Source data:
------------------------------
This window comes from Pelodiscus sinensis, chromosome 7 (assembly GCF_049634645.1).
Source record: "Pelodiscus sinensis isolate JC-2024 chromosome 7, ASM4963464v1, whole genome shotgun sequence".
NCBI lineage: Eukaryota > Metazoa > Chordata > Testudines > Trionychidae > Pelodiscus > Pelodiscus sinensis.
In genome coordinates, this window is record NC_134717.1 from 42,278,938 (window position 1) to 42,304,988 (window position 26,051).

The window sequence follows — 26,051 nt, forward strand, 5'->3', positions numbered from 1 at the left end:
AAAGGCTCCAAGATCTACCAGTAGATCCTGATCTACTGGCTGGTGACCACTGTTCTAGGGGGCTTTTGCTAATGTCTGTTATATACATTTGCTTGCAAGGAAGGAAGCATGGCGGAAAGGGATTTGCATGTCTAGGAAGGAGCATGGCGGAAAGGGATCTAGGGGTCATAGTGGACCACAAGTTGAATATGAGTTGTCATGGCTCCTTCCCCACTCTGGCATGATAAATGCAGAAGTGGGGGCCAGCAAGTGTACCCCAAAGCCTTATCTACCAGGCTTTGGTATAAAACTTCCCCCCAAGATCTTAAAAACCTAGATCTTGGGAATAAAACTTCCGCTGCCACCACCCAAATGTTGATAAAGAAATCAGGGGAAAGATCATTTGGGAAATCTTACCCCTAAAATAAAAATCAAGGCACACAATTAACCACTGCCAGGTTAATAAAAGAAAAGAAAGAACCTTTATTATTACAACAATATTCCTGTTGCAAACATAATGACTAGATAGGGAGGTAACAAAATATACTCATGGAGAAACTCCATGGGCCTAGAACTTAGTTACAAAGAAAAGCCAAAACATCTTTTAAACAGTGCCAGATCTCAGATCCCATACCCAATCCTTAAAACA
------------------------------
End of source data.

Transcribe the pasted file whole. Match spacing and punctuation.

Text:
This window comes from Pelodiscus sinensis, chromosome 7 (assembly GCF_049634645.1).
Source record: "Pelodiscus sinensis isolate JC-2024 chromosome 7, ASM4963464v1, whole genome shotgun sequence".
NCBI lineage: Eukaryota > Metazoa > Chordata > Testudines > Trionychidae > Pelodiscus > Pelodiscus sinensis.
In genome coordinates, this window is record NC_134717.1 from 42,278,938 (window position 1) to 42,304,988 (window position 26,051).

The window sequence follows — 26,051 nt, forward strand, 5'->3', positions numbered from 1 at the left end:
AAAGGCTCCAAGATCTACCAGTAGATCCTGATCTACTGGCTGGTGACCACTGTTCTAGGGGGCTTTTGCTAATGTCTGTTATATACATTTGCTTGCAAGGAAGGAAGCATGGCGGAAAGGGATTTGCATGTCTAGGAAGGAGCATGGCGGAAAGGGATCTAGGGGTCATAGTGGACCACAAGTTGAATATGAGTTGTCATGGCTCCTTCCCCACTCTGGCATGATAAATGCAGAAGTGGGGGCCAGCAAGTGTACCCCAAAGCCTTATCTACCAGGCTTTGGTATAAAACTTCCCCCCAAGATCTTAAAAACCTAGATCTTGGGAATAAAACTTCCGCTGCCACCACCCAAATGTTGATAAAGAAATCAGGGGAAAGATCATTTGGGAAATCTTACCCCTAAAATAAAAATCAAGGCACACAATTAACCACTGCCAGGTTAATAAAAGAAAAGAAAGAACCTTTATTATTACAACAATATTCCTGTTGCAAACATAATGACTAGATAGGGAGGTAACAAAATATACTCATGGAGAAACTCCATGGGCCTAGAACTTAGTTACAAAGAAAAGCCAAAACATCTTTTAAACAGTGCCAGATCTCAGATCCCATACCCAATCCTTAAAACA